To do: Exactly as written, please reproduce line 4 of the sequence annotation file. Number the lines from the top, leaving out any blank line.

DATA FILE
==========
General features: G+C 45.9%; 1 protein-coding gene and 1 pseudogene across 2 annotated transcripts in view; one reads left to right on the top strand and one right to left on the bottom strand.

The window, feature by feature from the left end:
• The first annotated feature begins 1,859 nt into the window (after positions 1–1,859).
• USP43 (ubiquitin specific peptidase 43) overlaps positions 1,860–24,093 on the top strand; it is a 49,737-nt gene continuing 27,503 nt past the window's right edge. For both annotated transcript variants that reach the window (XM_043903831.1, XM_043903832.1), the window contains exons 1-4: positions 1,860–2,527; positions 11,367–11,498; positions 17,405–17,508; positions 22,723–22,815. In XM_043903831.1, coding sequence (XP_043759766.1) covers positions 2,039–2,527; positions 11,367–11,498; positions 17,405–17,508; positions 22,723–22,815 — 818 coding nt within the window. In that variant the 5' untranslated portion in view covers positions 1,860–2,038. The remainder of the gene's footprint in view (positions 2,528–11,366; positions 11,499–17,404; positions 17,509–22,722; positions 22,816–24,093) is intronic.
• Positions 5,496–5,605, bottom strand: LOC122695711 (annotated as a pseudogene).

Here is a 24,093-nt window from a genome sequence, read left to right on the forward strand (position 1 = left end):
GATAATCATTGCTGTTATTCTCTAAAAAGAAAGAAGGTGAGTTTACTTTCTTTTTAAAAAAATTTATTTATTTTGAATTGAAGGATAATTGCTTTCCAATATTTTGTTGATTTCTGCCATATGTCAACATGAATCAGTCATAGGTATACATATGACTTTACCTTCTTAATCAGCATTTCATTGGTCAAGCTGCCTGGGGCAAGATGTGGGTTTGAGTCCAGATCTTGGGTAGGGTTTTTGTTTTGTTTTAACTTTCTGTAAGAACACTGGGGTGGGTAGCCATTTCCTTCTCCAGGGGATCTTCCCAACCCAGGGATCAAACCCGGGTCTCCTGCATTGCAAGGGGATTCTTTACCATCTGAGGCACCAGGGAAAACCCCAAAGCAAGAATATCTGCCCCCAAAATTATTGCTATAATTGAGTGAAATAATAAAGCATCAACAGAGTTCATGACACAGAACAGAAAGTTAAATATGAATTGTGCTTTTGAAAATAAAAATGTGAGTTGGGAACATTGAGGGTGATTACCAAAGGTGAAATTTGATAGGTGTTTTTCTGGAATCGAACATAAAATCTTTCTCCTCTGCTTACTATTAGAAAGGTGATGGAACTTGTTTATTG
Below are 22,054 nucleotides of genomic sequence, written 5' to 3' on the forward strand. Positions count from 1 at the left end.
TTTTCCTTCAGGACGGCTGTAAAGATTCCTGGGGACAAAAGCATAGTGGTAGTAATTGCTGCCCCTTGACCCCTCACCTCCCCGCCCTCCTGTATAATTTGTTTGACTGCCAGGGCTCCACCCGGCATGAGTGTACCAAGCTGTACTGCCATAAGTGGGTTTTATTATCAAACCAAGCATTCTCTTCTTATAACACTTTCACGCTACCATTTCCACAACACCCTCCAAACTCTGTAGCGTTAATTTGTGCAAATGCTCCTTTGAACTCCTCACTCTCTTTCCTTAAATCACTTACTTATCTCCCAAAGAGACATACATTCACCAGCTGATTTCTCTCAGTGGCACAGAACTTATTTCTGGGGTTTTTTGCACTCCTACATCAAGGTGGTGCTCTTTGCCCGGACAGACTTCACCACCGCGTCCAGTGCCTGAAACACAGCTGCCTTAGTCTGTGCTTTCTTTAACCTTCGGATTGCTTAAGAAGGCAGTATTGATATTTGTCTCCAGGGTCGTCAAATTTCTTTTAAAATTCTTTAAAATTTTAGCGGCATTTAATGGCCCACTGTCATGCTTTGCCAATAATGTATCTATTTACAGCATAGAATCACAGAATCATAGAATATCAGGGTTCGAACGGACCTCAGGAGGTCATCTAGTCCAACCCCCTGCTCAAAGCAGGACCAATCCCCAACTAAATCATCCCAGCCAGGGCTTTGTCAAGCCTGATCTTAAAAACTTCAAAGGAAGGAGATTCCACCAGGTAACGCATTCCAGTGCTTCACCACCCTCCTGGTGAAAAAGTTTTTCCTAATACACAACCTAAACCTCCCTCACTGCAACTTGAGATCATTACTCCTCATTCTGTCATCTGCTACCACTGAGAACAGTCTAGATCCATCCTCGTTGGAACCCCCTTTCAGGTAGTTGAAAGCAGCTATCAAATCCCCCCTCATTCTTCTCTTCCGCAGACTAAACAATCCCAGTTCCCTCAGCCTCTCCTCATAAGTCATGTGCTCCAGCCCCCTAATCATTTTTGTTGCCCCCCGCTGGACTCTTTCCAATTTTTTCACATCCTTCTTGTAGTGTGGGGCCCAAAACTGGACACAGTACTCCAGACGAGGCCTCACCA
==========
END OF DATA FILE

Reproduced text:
• USP43 (ubiquitin specific peptidase 43) overlaps positions 1,860–24,093 on the top strand; it is a 49,737-nt gene continuing 27,503 nt past the window's right edge. For both annotated transcript variants that reach the window (XM_043903831.1, XM_043903832.1), the window contains exons 1-4: positions 1,860–2,527; positions 11,367–11,498; positions 17,405–17,508; positions 22,723–22,815. In XM_043903831.1, coding sequence (XP_043759766.1) covers positions 2,039–2,527; positions 11,367–11,498; positions 17,405–17,508; positions 22,723–22,815 — 818 coding nt within the window. In that variant the 5' untranslated portion in view covers positions 1,860–2,038. The remainder of the gene's footprint in view (positions 2,528–11,366; positions 11,499–17,404; positions 17,509–22,722; positions 22,816–24,093) is intronic.